A review of
The Pull of the Moon
by Julie Paul
Brindle & Glass Publishing (2014)
Julie Paul’s world is small-scale, human-sized, peopled by x-ray technicians and waitresses, all dealing with the same sorts of garden-variety tragedies: marital mismatches, troublesome neighbours, parenting.
The Pull of the Moon, Paul’s second collection after 2008’s The Jealousy Bone, brings together new versions of stories previously published in PRISM International (“Squirrel People”), Little Fiction (“Damage”), and several other literary magazines including The Dalhousie Review and The New Quarterly. Paul has a perfect pedigree when it comes to Canada’s literary milieu, and the stories in Moon benefit from her experience—they are almost without exception edited down to brass tacks, the grit that made one reviewer warn readers, “Danger: High Voltage.”
In a way, Paul’s style—conversational, businesslike—is perfectly suited to short fiction. The best short stories are those that waste no time on pleasantries but draw the reader deep into immediate connections. The stories in Moon bypass lyricism or long descriptions in their direct route to the heart of the matter.
In “Black Forest,” the recently-separated father of eleven-year-old Jenny must balance the burden of parenting alone against the possibility of losing the eccentric Jenny to his ex’s custody. “Damage” takes the reader into the daily minutia of a man unable to work following a traumatic accident. The chilling “Her Full Name Was Beatrice,” previously published in Event 22.2, analyzes the death of a child in a backwards timeline. Another single dad, the lonely Andrew, must decide whether or not he deserves the attentions of an attractive single mother in “Weeping Camperdown.”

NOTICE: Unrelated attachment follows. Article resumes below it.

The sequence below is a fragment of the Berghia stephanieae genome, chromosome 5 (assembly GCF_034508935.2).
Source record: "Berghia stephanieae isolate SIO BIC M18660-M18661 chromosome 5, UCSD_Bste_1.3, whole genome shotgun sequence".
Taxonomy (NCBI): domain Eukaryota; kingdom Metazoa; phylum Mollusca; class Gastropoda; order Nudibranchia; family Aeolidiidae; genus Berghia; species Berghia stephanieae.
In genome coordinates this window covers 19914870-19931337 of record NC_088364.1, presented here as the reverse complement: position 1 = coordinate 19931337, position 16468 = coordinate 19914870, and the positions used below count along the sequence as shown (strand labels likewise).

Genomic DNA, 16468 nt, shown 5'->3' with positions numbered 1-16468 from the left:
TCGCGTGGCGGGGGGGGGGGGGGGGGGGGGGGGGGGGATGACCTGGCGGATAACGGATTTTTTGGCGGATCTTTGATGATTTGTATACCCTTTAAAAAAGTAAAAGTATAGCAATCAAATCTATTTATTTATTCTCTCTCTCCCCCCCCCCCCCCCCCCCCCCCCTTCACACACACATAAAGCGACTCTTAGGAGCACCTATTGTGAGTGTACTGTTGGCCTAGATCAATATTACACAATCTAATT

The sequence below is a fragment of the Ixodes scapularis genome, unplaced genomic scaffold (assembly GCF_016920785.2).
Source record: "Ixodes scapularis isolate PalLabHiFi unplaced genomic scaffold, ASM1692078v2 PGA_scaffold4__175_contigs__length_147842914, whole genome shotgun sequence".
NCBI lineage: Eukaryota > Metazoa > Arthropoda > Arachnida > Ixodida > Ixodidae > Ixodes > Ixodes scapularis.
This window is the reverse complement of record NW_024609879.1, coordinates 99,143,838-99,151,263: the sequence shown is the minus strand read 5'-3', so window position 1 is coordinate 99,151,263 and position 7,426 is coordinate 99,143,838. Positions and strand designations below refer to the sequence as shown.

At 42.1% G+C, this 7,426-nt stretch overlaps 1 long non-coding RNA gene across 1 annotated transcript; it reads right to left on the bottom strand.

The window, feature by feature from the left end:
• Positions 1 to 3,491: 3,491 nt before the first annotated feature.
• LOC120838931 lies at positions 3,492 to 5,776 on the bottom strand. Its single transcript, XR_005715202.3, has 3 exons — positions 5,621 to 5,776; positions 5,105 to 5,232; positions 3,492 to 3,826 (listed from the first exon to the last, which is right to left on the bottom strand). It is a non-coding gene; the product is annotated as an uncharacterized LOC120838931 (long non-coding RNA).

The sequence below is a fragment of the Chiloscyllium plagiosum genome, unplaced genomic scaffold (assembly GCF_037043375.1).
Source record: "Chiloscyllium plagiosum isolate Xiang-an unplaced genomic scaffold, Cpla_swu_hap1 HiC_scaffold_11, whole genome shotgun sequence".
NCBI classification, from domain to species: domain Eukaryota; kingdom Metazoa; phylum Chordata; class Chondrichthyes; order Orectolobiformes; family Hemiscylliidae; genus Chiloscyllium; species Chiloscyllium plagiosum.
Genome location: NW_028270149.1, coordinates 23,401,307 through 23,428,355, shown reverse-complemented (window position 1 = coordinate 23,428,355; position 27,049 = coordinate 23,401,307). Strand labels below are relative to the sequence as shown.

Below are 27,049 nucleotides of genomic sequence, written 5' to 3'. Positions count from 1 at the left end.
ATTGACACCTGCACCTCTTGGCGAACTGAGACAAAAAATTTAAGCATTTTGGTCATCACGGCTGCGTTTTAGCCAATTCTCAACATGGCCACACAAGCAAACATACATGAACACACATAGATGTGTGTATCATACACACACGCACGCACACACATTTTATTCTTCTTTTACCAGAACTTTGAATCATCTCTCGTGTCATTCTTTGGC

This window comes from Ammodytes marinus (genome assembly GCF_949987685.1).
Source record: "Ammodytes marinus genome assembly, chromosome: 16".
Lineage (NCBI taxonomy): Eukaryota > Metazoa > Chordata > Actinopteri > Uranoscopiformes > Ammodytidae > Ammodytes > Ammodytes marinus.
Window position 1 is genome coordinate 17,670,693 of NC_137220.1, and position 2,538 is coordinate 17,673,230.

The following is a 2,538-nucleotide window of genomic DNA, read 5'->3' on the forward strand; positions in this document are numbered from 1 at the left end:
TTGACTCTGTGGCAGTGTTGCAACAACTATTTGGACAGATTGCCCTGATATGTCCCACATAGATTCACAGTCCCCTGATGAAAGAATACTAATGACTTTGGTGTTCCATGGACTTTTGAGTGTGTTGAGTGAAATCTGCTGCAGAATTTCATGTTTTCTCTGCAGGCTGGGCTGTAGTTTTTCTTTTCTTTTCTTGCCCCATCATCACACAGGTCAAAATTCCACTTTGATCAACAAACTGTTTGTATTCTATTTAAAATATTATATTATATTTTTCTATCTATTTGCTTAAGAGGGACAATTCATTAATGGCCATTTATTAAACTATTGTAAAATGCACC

Paul’s modus operandi—to-the-point conversations, character-driven observations—is deceptive: it suggests foregone conclusions. But more often than not, the characters in Moon muddle along uncertainly, the answers out of reach to them, if increasingly apparent to the reader. In “Squirrel People,” Dylan and Jess, parents of the 3-year-old Lulu, have lost the spark in their marriage: “He and Jess had met when both of them still possessed a certain quality—courage, maybe, a level of risk-taking—that was gone” (174).
Now, tied down to daily rituals—constantly washing the dishes, shutting out the neighbours’ rowdy fighting and lovemaking in every way possible—Dylan sees himself, through Jess’ eyes, as “big, and sloppy, and needy. A thing to be endured” (174). Whatever pleasures he might derive from voyeuristically absorbing the ongoing drama in his neighbours’ downstairs apartment are quickly stoppered in an effort to keep his home life peaceful. Dylan predictably assumes there must be something he can bring into his family life that will glue it back together—the answers must be external. The family, he finally realizes, needs a pet.
Jess’ negative reaction to the furry newcomer is blurred in the story’s final pages, when Paul pulls back from the scene to summarize its outcome. The move reinforces the story’s emphasis on disconnection, but it sacrifices immediacy, the human details, revealed even in arguments, that make people desirable.
For all her directness, Paul occasionally misses opportunities to delve below the surface-level ironies of her protagonists’ messy lives. The symbols in “Crossing Over”—pets, again—come dangerously close to feeling obvious, as when Roy, retired and golf-obsessed, transposes grief over his recently-deceased wife Marjorie into the death of a cat. A similar problem plagues the whimsical “Pilgrim,” in which an angel-obsessed woman assumes her flesh-and-blood boyfriend, despite the brightness of his aura, is only a way-station in her ethereal spiritual journey.
Stories that deal directly with messy sexual politics (“Tropical Dreams,” “Viable”) are much more effective: sexual desire can be symbolized, but Paul plays it straight, and the result is satisfyingly disturbing.
Overall, Paul’s voice is a strong one, and her characters a worthy study. Add to this The Pull of the Moon’s surprising cohesion, its weave of both obvious and deeply buried repeating themes and images, and the result is a collection worth noting.
Julienne Isaacs is a Winnipeg writer and reviewer. She is books editor for Rhubarb magazine and staff writer for The Puritan magazine’s arms-length blog, The Town Crier. Her reviews and essays have appeared in The Winnipeg Review, Whether magazine, CV2 magazine, The Globe & Mail and The Rusty Toque.
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